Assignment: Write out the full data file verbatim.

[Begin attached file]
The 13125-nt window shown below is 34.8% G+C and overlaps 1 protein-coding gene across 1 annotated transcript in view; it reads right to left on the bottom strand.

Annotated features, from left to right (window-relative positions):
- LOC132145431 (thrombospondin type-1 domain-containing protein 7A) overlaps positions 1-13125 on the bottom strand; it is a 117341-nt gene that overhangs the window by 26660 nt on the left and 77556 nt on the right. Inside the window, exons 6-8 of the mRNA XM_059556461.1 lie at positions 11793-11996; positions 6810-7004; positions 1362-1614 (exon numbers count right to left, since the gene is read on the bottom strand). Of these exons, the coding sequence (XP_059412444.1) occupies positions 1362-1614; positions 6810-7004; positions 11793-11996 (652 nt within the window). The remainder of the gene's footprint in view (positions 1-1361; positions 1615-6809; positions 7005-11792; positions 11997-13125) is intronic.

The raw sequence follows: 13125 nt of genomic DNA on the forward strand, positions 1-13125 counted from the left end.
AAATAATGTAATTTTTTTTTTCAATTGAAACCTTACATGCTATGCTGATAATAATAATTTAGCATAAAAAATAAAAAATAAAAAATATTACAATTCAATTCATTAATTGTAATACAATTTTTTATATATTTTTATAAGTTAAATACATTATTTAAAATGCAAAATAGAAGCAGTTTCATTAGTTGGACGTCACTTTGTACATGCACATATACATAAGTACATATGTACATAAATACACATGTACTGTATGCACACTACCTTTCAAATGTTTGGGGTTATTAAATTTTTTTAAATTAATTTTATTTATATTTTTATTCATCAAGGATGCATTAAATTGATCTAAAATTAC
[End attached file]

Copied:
The 13125-nt window shown below is 34.8% G+C and overlaps 1 protein-coding gene across 1 annotated transcript in view; it reads right to left on the bottom strand.

Annotated features, from left to right (window-relative positions):
- LOC132145431 (thrombospondin type-1 domain-containing protein 7A) overlaps positions 1-13125 on the bottom strand; it is a 117341-nt gene that overhangs the window by 26660 nt on the left and 77556 nt on the right. Inside the window, exons 6-8 of the mRNA XM_059556461.1 lie at positions 11793-11996; positions 6810-7004; positions 1362-1614 (exon numbers count right to left, since the gene is read on the bottom strand). Of these exons, the coding sequence (XP_059412444.1) occupies positions 1362-1614; positions 6810-7004; positions 11793-11996 (652 nt within the window). The remainder of the gene's footprint in view (positions 1-1361; positions 1615-6809; positions 7005-11792; positions 11997-13125) is intronic.

The raw sequence follows: 13125 nt of genomic DNA on the forward strand, positions 1-13125 counted from the left end.
AAATAATGTAATTTTTTTTTTCAATTGAAACCTTACATGCTATGCTGATAATAATAATTTAGCATAAAAAATAAAAAATAAAAAATATTACAATTCAATTCATTAATTGTAATACAATTTTTTATATATTTTTATAAGTTAAATACATTATTTAAAATGCAAAATAGAAGCAGTTTCATTAGTTGGACGTCACTTTGTACATGCACATATACATAAGTACATATGTACATAAATACACATGTACTGTATGCACACTACCTTTCAAATGTTTGGGGTTATTAAATTTTTTTAAATTAATTTTATTTATATTTTTATTCATCAAGGATGCATTAAATTGATCTAAAATTAC